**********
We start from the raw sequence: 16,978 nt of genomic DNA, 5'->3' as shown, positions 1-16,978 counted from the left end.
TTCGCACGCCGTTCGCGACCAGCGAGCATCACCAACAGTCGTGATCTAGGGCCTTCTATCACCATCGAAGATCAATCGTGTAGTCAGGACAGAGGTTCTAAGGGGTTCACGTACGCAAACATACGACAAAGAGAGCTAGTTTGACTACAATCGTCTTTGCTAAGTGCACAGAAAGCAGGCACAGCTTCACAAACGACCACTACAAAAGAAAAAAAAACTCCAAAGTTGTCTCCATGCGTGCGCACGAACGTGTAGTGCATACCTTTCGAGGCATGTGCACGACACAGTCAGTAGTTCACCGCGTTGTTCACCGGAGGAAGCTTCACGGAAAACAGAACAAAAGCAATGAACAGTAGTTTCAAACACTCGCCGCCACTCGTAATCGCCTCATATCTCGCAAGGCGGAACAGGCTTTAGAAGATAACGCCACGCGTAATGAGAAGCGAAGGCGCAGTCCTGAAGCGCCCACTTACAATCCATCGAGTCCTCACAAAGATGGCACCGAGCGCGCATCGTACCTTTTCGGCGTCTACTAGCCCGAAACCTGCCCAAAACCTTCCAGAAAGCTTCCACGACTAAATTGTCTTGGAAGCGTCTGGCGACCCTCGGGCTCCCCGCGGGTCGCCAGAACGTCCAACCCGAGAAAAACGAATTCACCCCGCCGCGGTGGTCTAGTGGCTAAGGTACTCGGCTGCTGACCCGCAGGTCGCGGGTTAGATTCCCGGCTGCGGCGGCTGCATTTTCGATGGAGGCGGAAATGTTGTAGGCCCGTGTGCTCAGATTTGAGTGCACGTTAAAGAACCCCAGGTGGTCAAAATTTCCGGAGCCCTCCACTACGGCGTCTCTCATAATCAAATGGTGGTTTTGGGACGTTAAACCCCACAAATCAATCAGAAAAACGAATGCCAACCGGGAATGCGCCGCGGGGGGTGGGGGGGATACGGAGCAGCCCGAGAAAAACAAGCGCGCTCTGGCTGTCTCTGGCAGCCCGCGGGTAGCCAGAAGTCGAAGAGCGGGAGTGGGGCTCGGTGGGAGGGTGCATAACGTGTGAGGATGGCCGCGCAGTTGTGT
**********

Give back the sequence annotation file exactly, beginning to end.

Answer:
We start from the raw sequence: 16,978 nt of genomic DNA, 5'->3' as shown, positions 1-16,978 counted from the left end.
TTCGCACGCCGTTCGCGACCAGCGAGCATCACCAACAGTCGTGATCTAGGGCCTTCTATCACCATCGAAGATCAATCGTGTAGTCAGGACAGAGGTTCTAAGGGGTTCACGTACGCAAACATACGACAAAGAGAGCTAGTTTGACTACAATCGTCTTTGCTAAGTGCACAGAAAGCAGGCACAGCTTCACAAACGACCACTACAAAAGAAAAAAAAACTCCAAAGTTGTCTCCATGCGTGCGCACGAACGTGTAGTGCATACCTTTCGAGGCATGTGCACGACACAGTCAGTAGTTCACCGCGTTGTTCACCGGAGGAAGCTTCACGGAAAACAGAACAAAAGCAATGAACAGTAGTTTCAAACACTCGCCGCCACTCGTAATCGCCTCATATCTCGCAAGGCGGAACAGGCTTTAGAAGATAACGCCACGCGTAATGAGAAGCGAAGGCGCAGTCCTGAAGCGCCCACTTACAATCCATCGAGTCCTCACAAAGATGGCACCGAGCGCGCATCGTACCTTTTCGGCGTCTACTAGCCCGAAACCTGCCCAAAACCTTCCAGAAAGCTTCCACGACTAAATTGTCTTGGAAGCGTCTGGCGACCCTCGGGCTCCCCGCGGGTCGCCAGAACGTCCAACCCGAGAAAAACGAATTCACCCCGCCGCGGTGGTCTAGTGGCTAAGGTACTCGGCTGCTGACCCGCAGGTCGCGGGTTAGATTCCCGGCTGCGGCGGCTGCATTTTCGATGGAGGCGGAAATGTTGTAGGCCCGTGTGCTCAGATTTGAGTGCACGTTAAAGAACCCCAGGTGGTCAAAATTTCCGGAGCCCTCCACTACGGCGTCTCTCATAATCAAATGGTGGTTTTGGGACGTTAAACCCCACAAATCAATCAGAAAAACGAATGCCAACCGGGAATGCGCCGCGGGGGGTGGGGGGGATACGGAGCAGCCCGAGAAAAACAAGCGCGCTCTGGCTGTCTCTGGCAGCCCGCGGGTAGCCAGAAGTCGAAGAGCGGGAGTGGGGCTCGGTGGGAGGGTGCATAACGTGTGAGGATGGCCGCGCAGTTGTGT